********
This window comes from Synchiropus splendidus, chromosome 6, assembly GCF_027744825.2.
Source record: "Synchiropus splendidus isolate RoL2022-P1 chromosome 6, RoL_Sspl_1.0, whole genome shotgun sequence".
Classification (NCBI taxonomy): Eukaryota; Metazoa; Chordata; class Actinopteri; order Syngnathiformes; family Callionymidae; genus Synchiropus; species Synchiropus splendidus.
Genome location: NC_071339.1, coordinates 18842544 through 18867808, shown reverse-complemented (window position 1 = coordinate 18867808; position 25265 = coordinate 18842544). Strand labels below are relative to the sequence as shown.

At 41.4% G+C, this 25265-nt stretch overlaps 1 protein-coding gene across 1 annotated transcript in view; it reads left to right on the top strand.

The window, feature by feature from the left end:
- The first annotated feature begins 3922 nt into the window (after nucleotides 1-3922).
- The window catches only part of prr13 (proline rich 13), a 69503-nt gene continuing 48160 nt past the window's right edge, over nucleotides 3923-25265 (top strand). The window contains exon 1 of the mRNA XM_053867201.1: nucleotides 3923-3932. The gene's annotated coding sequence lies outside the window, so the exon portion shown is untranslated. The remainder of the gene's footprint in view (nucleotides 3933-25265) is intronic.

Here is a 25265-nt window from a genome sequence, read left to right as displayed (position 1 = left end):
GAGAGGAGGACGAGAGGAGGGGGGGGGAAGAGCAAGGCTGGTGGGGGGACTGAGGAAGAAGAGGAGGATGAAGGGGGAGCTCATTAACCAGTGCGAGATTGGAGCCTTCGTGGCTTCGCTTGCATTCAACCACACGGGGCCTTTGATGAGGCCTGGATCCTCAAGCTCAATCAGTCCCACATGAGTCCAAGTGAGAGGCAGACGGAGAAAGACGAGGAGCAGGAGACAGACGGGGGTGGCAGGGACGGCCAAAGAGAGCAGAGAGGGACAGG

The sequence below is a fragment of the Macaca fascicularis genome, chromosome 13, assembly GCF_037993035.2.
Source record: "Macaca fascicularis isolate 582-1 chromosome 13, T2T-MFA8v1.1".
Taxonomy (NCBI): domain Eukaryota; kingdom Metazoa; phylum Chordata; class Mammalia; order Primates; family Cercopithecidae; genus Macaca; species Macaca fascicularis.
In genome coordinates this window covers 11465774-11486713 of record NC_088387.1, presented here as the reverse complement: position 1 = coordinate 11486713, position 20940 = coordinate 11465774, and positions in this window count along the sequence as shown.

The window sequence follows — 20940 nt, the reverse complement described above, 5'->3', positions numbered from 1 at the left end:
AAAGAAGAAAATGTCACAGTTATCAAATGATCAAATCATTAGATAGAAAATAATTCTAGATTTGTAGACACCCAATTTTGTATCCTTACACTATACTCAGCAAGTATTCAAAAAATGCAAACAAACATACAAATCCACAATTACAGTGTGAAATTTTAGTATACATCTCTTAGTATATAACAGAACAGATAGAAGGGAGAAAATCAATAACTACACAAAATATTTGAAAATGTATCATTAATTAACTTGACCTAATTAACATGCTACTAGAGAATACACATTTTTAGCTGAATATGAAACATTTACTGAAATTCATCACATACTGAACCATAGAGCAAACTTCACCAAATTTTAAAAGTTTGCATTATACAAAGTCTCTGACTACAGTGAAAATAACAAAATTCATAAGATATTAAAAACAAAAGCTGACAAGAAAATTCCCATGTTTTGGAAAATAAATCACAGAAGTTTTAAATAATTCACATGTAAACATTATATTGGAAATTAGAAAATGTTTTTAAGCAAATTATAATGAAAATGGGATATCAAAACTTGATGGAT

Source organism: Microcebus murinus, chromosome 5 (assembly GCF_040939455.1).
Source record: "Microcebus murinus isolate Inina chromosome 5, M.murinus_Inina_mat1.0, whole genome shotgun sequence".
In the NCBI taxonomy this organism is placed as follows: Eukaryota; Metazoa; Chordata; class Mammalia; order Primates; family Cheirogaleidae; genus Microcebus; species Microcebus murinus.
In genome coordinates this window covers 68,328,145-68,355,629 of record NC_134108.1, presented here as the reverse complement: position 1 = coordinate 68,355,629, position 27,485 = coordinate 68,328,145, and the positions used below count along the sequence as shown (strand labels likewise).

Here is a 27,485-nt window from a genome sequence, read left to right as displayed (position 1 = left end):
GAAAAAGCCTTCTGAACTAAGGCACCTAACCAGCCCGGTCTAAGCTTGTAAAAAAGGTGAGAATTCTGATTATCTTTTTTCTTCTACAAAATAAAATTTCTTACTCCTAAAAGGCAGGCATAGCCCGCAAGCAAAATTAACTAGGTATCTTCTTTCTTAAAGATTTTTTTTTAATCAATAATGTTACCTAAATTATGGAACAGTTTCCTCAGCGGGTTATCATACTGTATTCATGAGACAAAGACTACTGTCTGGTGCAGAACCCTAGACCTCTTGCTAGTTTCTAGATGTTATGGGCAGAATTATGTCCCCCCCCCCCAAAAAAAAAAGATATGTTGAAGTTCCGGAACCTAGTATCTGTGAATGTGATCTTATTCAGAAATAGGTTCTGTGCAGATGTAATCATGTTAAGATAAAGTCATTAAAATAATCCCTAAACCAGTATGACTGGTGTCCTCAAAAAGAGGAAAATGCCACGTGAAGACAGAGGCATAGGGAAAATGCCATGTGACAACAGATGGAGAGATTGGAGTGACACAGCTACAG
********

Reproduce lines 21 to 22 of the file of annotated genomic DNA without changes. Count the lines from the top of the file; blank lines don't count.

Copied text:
Here is a 27,485-nt window from a genome sequence, read left to right as displayed (position 1 = left end):
GAAAAAGCCTTCTGAACTAAGGCACCTAACCAGCCCGGTCTAAGCTTGTAAAAAAGGTGAGAATTCTGATTATCTTTTTTCTTCTACAAAATAAAATTTCTTACTCCTAAAAGGCAGGCATAGCCCGCAAGCAAAATTAACTAGGTATCTTCTTTCTTAAAGATTTTTTTTTAATCAATAATGTTACCTAAATTATGGAACAGTTTCCTCAGCGGGTTATCATACTGTATTCATGAGACAAAGACTACTGTCTGGTGCAGAACCCTAGACCTCTTGCTAGTTTCTAGATGTTATGGGCAGAATTATGTCCCCCCCCCCCAAAAAAAAAAGATATGTTGAAGTTCCGGAACCTAGTATCTGTGAATGTGATCTTATTCAGAAATAGGTTCTGTGCAGATGTAATCATGTTAAGATAAAGTCATTAAAATAATCCCTAAACCAGTATGACTGGTGTCCTCAAAAAGAGGAAAATGCCACGTGAAGACAGAGGCATAGGGAAAATGCCATGTGACAACAGATGGAGAGATTGGAGTGACACAGCTACAG